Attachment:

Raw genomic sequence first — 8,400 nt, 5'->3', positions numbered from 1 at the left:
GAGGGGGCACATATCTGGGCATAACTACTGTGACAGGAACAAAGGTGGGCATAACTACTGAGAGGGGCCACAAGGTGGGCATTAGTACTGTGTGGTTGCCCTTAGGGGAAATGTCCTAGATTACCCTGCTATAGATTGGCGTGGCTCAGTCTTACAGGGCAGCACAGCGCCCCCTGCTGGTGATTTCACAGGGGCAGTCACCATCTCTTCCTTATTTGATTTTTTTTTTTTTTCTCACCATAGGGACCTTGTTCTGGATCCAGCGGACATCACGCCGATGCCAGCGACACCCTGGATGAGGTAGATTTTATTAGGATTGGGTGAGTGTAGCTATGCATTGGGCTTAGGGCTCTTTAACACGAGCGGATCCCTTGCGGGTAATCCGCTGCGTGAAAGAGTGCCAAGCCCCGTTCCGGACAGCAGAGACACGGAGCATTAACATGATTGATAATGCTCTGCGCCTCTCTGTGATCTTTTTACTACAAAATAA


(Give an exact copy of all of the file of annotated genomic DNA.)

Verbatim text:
Raw genomic sequence first — 8,400 nt, 5'->3', positions numbered from 1 at the left:
GAGGGGGCACATATCTGGGCATAACTACTGTGACAGGAACAAAGGTGGGCATAACTACTGAGAGGGGCCACAAGGTGGGCATTAGTACTGTGTGGTTGCCCTTAGGGGAAATGTCCTAGATTACCCTGCTATAGATTGGCGTGGCTCAGTCTTACAGGGCAGCACAGCGCCCCCTGCTGGTGATTTCACAGGGGCAGTCACCATCTCTTCCTTATTTGATTTTTTTTTTTTTTCTCACCATAGGGACCTTGTTCTGGATCCAGCGGACATCACGCCGATGCCAGCGACACCCTGGATGAGGTAGATTTTATTAGGATTGGGTGAGTGTAGCTATGCATTGGGCTTAGGGCTCTTTAACACGAGCGGATCCCTTGCGGGTAATCCGCTGCGTGAAAGAGTGCCAAGCCCCGTTCCGGACAGCAGAGACACGGAGCATTAACATGATTGATAATGCTCTGCGCCTCTCTGTGATCTTTTTACTACAAAATAA